Well, that didn’t take long. Less than a week after “Touch Disease” became a thing, Apple is already facing a class-action lawsuit over iPhone 6es which have unresponsive touchscreens and Touch ID sensors.

“Touch Disease” is the name coined by iFixit for a recurring problem with iPhone 6 and 6 Plus handsets. Owing to a design defect with the handsets, the touch controller is susceptible to physical damage, which in practice means a whole bunch of iPhones with non-working touchscreens, display problems, and faulty fingerprint readers.

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As Reuters reports, a nationwide class-action lawsuit was filed on Saturday in federal court in San Jose, California. The suit has three initial claimants, Thomas Davidson of Pennsylvania, Todd Cleary of California, and Jun Bai of Delaware. The suit asks Apple to issue a recall for affected iPhones and offer an extended warranty period, along with paying out damages.

“Apple has long been aware of the defective iPhones. Yet, notwithstanding its longstanding knowledge of this design defect, Apple routinely has refused to repair the iPhones without charge when the defect manifests. Many other iPhone owners have communicated with Apple’s employees and agents to request that Apple remedy and/or address the Touchscreen Defect and/or resultant damage at no expense. Apple has failed and/or refused to do so.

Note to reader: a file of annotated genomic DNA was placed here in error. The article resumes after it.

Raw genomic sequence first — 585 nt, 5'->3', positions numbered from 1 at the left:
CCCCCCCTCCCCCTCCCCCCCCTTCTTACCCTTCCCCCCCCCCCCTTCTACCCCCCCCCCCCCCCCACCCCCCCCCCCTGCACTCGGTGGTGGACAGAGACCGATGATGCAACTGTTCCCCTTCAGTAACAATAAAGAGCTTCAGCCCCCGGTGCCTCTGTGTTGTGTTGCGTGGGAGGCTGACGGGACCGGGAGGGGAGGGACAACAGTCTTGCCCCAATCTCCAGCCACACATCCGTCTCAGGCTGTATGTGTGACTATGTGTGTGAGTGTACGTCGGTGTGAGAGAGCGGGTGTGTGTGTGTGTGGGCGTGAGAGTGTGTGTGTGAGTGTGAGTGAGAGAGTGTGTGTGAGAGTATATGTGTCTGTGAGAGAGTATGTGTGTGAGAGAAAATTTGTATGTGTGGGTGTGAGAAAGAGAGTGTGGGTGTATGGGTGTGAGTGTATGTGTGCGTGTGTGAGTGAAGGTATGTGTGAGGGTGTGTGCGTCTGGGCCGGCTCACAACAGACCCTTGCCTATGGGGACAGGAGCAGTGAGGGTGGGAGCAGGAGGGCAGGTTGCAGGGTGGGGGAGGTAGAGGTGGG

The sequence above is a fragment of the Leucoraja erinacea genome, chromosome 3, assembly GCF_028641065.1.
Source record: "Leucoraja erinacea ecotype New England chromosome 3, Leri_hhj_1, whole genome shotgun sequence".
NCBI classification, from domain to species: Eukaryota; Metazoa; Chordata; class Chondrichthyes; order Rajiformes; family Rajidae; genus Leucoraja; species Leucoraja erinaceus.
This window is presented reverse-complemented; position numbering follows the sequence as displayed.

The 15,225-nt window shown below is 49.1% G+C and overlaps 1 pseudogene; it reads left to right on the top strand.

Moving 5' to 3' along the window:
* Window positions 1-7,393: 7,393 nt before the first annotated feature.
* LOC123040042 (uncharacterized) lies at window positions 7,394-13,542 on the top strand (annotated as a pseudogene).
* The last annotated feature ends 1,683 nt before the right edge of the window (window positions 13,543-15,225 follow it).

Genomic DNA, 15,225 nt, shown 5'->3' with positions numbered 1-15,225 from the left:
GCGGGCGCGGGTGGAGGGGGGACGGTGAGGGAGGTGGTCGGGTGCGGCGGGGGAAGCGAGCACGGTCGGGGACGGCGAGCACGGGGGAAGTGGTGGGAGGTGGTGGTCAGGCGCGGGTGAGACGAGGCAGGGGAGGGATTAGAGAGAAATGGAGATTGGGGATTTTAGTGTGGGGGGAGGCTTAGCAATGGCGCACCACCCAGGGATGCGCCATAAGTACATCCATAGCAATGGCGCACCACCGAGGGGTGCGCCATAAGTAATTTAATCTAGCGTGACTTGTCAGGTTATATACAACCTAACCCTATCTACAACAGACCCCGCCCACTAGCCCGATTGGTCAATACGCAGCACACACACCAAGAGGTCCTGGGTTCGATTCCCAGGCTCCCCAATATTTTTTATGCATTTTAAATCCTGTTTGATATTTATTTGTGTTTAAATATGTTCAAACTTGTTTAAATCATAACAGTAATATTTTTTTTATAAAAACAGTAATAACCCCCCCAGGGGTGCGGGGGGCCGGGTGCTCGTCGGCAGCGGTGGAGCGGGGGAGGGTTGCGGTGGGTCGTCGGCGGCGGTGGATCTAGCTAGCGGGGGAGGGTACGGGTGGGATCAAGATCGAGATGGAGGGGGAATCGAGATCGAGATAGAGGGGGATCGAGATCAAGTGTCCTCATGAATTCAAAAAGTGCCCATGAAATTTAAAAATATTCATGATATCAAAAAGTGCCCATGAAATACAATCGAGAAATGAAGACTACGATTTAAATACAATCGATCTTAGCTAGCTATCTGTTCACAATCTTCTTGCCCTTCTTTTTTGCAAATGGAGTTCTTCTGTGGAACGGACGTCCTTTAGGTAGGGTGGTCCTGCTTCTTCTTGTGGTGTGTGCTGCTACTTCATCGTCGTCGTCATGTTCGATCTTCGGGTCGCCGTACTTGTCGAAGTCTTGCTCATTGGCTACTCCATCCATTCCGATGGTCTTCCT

As a result of Apple’s unfair, deceptive and/or fraudulent business practices, owners of the iPhones, including Plaintiffs, have suffered an ascertainable loss of money and/or property and/or value. The unfair and deceptive trade practices committed by Apple were conducted in a manner giving rise to substantial aggravating circumstances.”

The lawsuit lays the blame for the broken iPhones squarely at Apple’s door. It says that in the iPhone 6 and 6 Plus, Apple failed to incorporate underfill or a metal shield, two ways of protecting chips on the logic board that have been seen on previous iPhones. It’s the same cause of defect as has been identified by other iPhone repair technicians.

The claimants may well have a valid lawsuit on their hands, but it’s unlikely that the case ever makes it to the requested jury trial. Apple has dealt with similar lawsuits before, and the likelihood here is that Apple will issue an extended warranty program, along with an option for customers who have already paid to fix the defect to get reimbursed.

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